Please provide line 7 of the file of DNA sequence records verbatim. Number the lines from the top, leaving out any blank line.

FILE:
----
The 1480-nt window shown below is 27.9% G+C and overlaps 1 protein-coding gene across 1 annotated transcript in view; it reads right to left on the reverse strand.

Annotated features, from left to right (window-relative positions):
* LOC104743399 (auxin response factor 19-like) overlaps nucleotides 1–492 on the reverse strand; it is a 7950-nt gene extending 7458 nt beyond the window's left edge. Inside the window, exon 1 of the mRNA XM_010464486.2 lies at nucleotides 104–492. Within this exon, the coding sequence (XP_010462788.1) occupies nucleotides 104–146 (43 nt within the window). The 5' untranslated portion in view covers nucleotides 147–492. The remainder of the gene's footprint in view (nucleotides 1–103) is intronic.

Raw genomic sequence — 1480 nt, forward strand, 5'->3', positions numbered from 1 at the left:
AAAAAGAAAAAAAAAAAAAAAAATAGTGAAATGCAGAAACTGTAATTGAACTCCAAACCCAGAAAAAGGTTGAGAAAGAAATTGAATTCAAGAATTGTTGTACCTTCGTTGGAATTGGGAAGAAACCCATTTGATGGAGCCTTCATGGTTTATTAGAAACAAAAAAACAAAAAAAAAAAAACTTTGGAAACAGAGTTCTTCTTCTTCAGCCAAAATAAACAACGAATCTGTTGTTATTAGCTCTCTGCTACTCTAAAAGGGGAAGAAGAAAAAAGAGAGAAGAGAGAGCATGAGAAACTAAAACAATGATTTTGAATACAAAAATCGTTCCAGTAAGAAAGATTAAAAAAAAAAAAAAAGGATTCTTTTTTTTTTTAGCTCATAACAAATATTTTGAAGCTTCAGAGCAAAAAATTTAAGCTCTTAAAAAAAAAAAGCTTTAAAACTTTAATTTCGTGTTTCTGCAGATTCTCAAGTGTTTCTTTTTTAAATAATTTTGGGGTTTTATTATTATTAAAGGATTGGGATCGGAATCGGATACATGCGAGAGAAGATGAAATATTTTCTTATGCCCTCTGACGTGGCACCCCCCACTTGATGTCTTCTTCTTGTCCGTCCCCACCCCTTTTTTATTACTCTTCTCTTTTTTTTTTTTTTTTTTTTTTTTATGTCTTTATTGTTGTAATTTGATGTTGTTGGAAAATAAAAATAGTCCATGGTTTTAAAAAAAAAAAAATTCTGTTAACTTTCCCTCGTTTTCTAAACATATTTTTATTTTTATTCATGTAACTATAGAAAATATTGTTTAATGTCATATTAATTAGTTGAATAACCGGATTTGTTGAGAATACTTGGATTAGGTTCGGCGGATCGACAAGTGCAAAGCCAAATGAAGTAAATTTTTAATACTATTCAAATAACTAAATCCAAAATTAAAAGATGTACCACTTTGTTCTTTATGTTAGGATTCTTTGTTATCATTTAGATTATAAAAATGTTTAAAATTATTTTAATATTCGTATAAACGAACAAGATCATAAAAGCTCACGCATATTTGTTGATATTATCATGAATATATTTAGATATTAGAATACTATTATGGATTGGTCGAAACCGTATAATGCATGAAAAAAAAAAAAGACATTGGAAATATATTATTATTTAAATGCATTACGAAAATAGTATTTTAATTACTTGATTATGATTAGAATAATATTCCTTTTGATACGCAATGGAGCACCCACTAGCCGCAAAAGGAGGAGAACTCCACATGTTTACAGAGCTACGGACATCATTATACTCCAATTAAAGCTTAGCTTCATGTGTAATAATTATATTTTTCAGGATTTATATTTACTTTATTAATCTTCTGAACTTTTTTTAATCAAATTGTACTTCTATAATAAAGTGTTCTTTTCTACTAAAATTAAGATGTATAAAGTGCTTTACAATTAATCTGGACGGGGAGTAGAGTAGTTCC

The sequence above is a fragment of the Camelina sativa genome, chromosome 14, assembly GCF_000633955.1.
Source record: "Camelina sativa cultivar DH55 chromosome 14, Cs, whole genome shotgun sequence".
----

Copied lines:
Source record: "Camelina sativa cultivar DH55 chromosome 14, Cs, whole genome shotgun sequence".